Benatar is going for Caspian Caviar Gold Cup glory at Cheltenham (Steve Parsons/PA)Gary Moore fires a two-pronged assault on the Caspian Caviar Gold Cup at Cheltenham on Saturday, with Benatarand Knocknanuss both interesting on the pick of their form.

Benatar has not been seen since finishing tailed off when favourite for a race won by the brilliant Cyrname at Ascot in January.

Moore said: “This has been the plan for Benatar for a while and he seems in a good place with himself, so we’re hopeful.

“He obviously has some good form to his name, but he does have some making up to do.

“The other horse would look to have every chance, I just hope the ground isn’t too heavy.”

With ante-post favourite Riders Onthe Storm declared a non-runner in error on Friday morning and Lalor coming out because of the ground, some bookmakers now have the Venetia Williams-trained Cepage at the head of the market.

The son of Saddler Maker was runner-up to Riders Onthe Storm at Aintree last month and was also second to Frodon in this race a year ago, but returns with the welter burden of 11st 12lb.

“We’ve been happy with him since Aintree, where he ran very well,” said Williams.

“He’s not the biggest horse in the world to be carrying top-weight, but he’s in good form.

“I don’t think he’ll mind the ground.”

Like Moore, Dan Skelton also has a couple of chances, with Spiritofthegames and Not That Fuisse both featuring in a field of 15.

“Spiritofthegames has frustrated me as he has just lacked a bit of form recently,” said Skelton.

“I really fancied him for the BetVictor Gold Cup, but the ground was horrendous that day. He then just ran ordinary at Newbury. He is just struggling for form, so it is hard to be too confident.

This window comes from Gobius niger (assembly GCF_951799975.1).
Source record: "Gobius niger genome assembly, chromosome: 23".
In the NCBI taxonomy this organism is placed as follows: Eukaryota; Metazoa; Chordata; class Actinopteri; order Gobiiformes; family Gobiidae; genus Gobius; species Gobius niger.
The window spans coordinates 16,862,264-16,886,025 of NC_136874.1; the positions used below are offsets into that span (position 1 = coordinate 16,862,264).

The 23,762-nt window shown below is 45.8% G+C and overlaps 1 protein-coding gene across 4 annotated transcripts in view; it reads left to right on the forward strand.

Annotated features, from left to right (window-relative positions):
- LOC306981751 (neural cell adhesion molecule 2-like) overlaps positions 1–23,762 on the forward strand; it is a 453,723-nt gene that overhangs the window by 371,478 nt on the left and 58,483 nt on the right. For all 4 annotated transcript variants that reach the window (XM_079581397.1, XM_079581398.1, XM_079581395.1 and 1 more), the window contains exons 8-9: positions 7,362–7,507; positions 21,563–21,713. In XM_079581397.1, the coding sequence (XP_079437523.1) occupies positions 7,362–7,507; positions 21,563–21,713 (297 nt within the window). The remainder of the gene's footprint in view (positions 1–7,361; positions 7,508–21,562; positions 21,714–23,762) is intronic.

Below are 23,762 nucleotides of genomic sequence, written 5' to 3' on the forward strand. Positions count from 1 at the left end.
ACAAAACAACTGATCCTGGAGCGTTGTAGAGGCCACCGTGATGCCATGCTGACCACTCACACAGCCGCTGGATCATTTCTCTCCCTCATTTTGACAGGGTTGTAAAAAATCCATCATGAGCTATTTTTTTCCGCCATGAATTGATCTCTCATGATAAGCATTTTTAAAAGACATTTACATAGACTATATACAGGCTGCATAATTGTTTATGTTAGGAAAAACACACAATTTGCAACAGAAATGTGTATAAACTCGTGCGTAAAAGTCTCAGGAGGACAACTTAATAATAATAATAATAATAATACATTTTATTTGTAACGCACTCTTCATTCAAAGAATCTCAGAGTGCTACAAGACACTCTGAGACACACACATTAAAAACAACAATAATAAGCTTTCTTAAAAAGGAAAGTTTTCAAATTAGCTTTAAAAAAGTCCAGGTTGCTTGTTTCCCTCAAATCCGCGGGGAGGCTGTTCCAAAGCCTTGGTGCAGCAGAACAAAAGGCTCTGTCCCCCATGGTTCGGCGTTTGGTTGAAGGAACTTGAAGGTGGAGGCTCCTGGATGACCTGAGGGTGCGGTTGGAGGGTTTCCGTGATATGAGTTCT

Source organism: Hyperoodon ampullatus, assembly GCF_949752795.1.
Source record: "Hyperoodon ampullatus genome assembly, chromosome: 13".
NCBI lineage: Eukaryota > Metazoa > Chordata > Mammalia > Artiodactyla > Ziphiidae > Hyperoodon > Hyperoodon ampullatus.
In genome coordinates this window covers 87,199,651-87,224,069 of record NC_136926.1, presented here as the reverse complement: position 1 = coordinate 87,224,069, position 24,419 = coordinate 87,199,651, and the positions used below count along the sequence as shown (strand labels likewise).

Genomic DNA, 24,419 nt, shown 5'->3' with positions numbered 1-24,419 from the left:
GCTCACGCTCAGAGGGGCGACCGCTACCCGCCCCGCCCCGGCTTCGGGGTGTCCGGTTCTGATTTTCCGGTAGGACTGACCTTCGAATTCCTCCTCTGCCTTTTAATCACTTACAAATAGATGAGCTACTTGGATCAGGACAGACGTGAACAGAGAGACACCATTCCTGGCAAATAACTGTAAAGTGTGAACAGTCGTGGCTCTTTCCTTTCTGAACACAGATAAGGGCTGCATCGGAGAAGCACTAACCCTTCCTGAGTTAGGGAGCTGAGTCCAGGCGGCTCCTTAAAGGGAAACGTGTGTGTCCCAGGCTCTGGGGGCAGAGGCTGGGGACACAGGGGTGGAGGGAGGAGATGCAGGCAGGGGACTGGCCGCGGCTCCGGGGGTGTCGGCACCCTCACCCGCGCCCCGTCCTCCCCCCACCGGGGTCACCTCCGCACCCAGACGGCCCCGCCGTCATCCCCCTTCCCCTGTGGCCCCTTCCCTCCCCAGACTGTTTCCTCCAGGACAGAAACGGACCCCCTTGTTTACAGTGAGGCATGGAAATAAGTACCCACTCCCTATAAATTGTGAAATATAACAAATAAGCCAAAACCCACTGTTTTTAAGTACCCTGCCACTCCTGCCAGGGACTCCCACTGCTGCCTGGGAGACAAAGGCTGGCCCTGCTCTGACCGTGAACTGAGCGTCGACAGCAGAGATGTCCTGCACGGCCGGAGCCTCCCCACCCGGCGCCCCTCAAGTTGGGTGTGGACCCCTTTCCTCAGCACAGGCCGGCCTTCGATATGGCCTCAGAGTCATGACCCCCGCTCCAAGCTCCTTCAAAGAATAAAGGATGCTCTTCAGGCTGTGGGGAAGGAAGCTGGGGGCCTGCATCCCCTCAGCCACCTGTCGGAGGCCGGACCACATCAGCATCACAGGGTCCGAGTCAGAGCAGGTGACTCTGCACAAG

“Not That Fuisse has had three nice runs in novice chases. Stepping back up to his trip off 10st 2lb, he should go well.”

The Willie Mullins-trained Robin De Foret bids to become the first Irish raider to claim this prize since Noel Meade’s Sir Oj in 2005.

James Bowen partners the nine-year-old as he makes his first appearance since chasing home subsequent Irish Grand National-winning stablemate Burrows Saint at Limerick in April.

Patrick Mullins, assistant to his father, said: “He has some good novice form behind Burrows Saint and Le Richebourg and has never been out of the money bar his one fall in Cork in November of last year.

“It’s a hard ask on his first run of the season and first handicap, but the owners were keen to go.”

Other contenders include the Paul Nicholls-trained pair of Secret Investor and Brelan D’As, Warren Greatrex’s recent Haydock scorer Keeper Hill, David Pipe’s Warthog and Good Man Pat from Alan King’s yard. The latter was fourth on his seasonal debut at Ascot.

King said: “I just felt at Ascot he didn’t quite get home over the three miles. I was very pleased with the run, though, and he jumped superbly. This trip should be ideal and the conditions will suit him fine.”